The station features just two paramedics in Raleigh Hills area.

TIMES PHOTO: JONATHAN HOUSE - Capt. Patrick Fale (right) and firefighter paramedic Will Coker will help keep Raleigh Hills and West Slope neighborhoods safe from Tualatin Valley Fire & Rescue's new Station 70. It opens Oct. 1.Tualatin Valley Fire & Rescue’s new Station 70, serving Raleigh Hills and West Slope, is like no other across the agency’s large territory.

And perhaps, like no other fire station anywhere.

The compact station — a fifth the size of the typical TVF&R firehouse — is built into a strip mall location at 8299 S.W. Beaverton Hillsdale Highway.

Its two-person crew may respond to its first call on Thursday — the date of its official opening — and they are expected to be the first responders on roughly 1,300 calls a year. Their “first due” coverage area has nearly 6,000 addresses.

Instead of a 24-7 station equipped with a full crew and a fleet of vehicles ranging up to large engines, Station 70 is staffed by a two-person medic crew whose mission is to quickly reach people experiencing medical emergencies and other calls from the neighborhood.

“We … want to be as fast and effective in this area as we could be,” said Capt. Patrick Fale, who will staff the station with fellow firefighter and paramedic Will Coker.

The station will be open 7 a.m. to 5 p.m. Tuesdays through Fridays, time periods when a close analysis of five years of data showed call volumes are at their peak.

It’s also a period when traffic can be heavy, making for longer responses by crews at larger stations on Scholls Ferry Road in Progress and off Canyon Road near Highway 217, more distant stations that previously responded to most calls in the area. A Portland Fire Bureau station to the east also has taken numerous calls in the area through a mutual aid agreement.

Fale and Coker plan to become part of the fabric of the community, getting to know its residents, business people, school officials and law enforcement officers.

“We really want to bring that small-town feel, even though we’re a large organization,” Fale said.

For Coker, it’s especially personal. He also lives in the neighborhood.

Operating from the new base, medics can reach some calls precious seconds or minutes before the next responders, which can make the difference life or death in critical emergencies.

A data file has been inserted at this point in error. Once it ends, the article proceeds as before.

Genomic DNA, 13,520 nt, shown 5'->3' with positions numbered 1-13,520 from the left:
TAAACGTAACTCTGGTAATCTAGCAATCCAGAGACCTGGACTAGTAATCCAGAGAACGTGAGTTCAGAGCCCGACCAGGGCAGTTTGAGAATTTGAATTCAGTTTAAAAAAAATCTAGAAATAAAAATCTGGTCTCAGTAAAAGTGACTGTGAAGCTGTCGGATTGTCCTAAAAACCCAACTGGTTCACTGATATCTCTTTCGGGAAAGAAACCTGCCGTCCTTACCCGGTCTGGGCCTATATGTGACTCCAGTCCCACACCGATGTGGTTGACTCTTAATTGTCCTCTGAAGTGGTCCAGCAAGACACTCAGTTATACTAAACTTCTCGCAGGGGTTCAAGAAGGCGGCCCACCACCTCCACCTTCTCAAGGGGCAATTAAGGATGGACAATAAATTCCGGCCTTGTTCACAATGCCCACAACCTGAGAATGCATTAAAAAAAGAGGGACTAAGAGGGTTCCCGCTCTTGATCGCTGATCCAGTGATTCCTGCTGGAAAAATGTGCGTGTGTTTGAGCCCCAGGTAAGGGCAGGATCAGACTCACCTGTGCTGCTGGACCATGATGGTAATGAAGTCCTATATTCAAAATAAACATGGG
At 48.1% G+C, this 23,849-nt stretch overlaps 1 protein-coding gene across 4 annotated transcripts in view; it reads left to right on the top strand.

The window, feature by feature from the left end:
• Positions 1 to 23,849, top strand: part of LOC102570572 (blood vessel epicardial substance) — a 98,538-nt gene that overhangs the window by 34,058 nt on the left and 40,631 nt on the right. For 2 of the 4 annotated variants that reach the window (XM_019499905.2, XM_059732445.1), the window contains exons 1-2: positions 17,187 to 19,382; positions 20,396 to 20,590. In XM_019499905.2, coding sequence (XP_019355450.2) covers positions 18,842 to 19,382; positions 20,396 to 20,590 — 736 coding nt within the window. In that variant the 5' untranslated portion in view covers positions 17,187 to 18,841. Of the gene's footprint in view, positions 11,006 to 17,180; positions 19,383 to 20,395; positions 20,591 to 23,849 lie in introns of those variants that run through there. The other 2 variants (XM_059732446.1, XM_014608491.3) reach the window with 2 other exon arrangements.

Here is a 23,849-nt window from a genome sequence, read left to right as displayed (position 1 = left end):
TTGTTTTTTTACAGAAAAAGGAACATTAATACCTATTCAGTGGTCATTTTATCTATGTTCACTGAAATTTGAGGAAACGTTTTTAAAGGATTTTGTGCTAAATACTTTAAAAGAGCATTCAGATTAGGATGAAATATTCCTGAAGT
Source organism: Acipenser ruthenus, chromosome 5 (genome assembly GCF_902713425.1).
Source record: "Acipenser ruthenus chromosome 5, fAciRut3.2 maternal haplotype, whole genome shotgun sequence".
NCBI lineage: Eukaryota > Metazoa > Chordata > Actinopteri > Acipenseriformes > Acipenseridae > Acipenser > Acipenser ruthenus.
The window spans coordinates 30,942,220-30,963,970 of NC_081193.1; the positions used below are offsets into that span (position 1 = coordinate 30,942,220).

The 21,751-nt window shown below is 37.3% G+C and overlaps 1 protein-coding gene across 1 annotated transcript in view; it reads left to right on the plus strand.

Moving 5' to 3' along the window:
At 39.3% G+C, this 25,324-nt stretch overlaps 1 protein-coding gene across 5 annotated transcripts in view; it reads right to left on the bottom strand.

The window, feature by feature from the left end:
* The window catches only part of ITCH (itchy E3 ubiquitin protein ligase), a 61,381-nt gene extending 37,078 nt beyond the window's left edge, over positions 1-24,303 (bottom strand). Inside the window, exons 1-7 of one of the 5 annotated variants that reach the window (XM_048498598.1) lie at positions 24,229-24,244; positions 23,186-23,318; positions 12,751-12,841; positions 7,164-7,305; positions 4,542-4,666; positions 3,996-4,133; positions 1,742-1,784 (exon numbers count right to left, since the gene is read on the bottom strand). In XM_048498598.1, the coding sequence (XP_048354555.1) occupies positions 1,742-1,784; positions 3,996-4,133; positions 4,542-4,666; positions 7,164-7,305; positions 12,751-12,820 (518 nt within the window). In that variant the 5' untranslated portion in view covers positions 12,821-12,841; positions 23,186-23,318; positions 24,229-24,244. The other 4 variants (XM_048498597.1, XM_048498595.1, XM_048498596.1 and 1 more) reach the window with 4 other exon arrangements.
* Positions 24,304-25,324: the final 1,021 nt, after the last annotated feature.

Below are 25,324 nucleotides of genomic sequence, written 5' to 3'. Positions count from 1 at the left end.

“It makes total sense to me, not only as a firefighter but as a resident,” Coker said. “It changes outcomes, potentially.”

TVF&R spokeswoman Alisa Cour said Station 70 is a new model TVF&R created to meet the needs of Raleigh Hills and West Slope without the expense and over-duplication of services its larger stations already bring to the area east of Beaverton. They will consider similar medic stations if needed in other neighborhoods across the district.

“We can’t put a fire station in every corner,” Division Chief Deric Weiss said. “We can put the right resource at the right place at the right time.”

TVF&R officials did not know of any similar stations that other agencies have built, so they devised their own plan from scratch to meet their particular needs in an area with a high volume of medical calls.

“We’re not restricted by tradition,” Fale said.

Station 70 cost $1.83 million, most of which turned the existing shell of the 1950-square-foot building into a working station, including the addition of a new type of horizontal bay doors that open more quickly than the traditional variety.

By comparison, Station 65 to the northwest is 9,600 square feet and was built for just under $4.2 million. It opened in 2012.

In the district, about 85 percent of calls are medical — illness, chest pain, difficulty breathing and similar emergencies — that are best handled by crews of one or two medics in smaller vehicles. That is particularly true in the neighborhoods near Station 70, which have aging populations and several residential facilities for the elderly.

Larger trucks and crews from neighboring stations will still respond to the area for fires and other large emergencies, but Fale and Coker said they often will arrive at those calls even faster, ready to provide life-saving aid.

TIMES PHOTO: JONATHAN HOUSE - Division Chief Deric Weiss discusses the decision to build a smaller-scale station in Raleigh Hills, where a two-person crew will be able to respond to medical emergencies and other calls more quickly.

By Eric Apalategui
Beaverton Reporter
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